Group oppose EPA on lithium landfill plan

Stuart McGuckinSouth Western Times
Dardanup Environmental Action Group Members Jill Cross, Ellen Lilly, Lisa Ferris, Fiona Moriarty and Rob Manning look over the land they don't want spoiled by the expansion of the neighbouring landfill site.
Camera IconDardanup Environmental Action Group Members Jill Cross, Ellen Lilly, Lisa Ferris, Fiona Moriarty and Rob Manning look over the land they don't want spoiled by the expansion of the neighbouring landfill site. Credit: Stuart McGuckin / South Western Times

The group opposing the expansion of a Dardanup landfill has vowed to use “scientific brain power” to continue its battle in the wake of an Environmental Protection Agency decision not to conduct a formal assessment.

The Dardanup Environmental Action Group said it would appeal the agency’s decision after it was delivered last week.

Group member Rob Manning said the group had not given up hope that a formal assessment of Cleanaway’s proposal to store lithium tailings at the site would take place.

“We’ve got some scientific brain power working on a very, very detailed analytical appeal that will hopeful lead to our concerns being answered,” Mr Manning said.

“We are going to work our hardest to force that issue and we’ve got a very competent team working on the appeal who have a lot of relevant experience.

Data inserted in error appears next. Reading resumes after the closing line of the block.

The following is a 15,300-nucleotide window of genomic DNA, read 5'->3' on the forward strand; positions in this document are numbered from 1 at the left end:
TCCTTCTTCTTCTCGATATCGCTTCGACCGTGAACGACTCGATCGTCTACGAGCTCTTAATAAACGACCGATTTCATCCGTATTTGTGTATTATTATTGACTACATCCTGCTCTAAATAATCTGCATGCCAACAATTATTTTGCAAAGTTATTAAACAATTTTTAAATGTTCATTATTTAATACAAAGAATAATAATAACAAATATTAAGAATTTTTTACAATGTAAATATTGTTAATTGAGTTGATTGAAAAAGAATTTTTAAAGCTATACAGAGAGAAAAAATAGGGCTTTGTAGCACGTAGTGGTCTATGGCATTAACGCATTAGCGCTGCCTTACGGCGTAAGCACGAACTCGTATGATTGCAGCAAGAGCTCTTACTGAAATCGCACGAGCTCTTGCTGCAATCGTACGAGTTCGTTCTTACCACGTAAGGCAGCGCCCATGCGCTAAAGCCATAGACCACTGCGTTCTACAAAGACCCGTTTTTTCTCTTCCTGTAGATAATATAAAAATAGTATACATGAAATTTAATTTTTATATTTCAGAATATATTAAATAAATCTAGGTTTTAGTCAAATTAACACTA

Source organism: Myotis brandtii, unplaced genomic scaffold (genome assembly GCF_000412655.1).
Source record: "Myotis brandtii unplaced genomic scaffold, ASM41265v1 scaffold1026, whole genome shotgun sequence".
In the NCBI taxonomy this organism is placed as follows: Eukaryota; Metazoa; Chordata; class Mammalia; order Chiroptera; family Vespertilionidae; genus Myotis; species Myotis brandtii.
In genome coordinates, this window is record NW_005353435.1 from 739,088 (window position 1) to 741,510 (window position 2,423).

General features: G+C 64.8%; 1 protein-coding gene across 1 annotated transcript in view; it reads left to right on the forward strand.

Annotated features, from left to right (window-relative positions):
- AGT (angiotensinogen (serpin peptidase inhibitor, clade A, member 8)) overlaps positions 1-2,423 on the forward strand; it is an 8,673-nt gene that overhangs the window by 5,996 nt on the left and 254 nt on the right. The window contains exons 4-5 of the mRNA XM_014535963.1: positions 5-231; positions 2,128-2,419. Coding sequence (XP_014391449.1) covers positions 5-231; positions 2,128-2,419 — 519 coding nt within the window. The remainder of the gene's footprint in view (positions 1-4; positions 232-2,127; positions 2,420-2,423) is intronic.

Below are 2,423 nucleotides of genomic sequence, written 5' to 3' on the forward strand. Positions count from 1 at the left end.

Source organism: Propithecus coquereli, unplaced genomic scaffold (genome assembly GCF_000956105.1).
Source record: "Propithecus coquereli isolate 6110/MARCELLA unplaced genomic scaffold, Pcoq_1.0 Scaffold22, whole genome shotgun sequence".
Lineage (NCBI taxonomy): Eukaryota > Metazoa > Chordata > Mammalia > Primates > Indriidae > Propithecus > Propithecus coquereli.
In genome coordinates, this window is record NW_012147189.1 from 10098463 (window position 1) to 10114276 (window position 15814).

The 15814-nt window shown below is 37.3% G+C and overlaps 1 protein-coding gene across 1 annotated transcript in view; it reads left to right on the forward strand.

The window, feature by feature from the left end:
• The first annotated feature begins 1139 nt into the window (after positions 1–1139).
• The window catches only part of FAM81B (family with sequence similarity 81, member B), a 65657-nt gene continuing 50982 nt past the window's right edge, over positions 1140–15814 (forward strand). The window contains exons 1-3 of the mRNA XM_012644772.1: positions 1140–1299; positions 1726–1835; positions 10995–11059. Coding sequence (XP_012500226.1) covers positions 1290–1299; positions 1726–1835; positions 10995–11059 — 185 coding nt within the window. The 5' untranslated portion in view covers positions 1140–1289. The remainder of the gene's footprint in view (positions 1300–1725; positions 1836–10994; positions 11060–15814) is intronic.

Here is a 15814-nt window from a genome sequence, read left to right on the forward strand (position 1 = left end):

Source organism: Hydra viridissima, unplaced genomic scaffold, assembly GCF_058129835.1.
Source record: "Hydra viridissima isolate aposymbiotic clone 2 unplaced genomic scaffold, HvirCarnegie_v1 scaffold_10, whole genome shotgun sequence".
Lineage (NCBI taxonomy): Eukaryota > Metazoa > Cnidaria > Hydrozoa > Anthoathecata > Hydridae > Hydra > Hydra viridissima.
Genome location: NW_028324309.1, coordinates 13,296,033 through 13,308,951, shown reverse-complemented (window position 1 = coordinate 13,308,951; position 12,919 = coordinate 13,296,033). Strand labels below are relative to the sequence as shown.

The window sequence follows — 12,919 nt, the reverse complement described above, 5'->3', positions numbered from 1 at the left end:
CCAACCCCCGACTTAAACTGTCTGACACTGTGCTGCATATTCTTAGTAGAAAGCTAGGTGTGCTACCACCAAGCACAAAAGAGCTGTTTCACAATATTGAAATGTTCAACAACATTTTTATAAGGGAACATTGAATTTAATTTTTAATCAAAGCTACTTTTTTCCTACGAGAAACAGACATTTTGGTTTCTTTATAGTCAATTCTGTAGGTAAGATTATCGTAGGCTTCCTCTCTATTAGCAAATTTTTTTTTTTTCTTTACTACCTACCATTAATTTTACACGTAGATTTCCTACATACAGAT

“We will not take this decision lying down.”

The proposal to build a new tailings storage cell at the Banksia Road site was referred to the EPA at the start of May. A seven-day public comment period resulted in 224 public submissions.

“There is obviously public angst about this and we just think the EPA has disregarded that,” he said.

“We want to know what their criteria are and on what grounds they’ve made this decision.

“If that’s just based on Cleanaway’s data and what they’ve provided there is big questions there – that’s our main query.”

The deadline for appeal submissions is July 22.

Mr Manning said even if the group’s appeal was unsuccessful it would not be going away.

“It would only be a minor loss in a much larger war,” he said.

“There will be a civil disobedience campaign and more public protests which we’ve already started.

“The community has shown to Cleanaway and Albemarle exactly what we think of the expansion – this anger and resentment will not go away.

“We’re not going anywhere because we live here, this is our home and we can fight this until we drop.”

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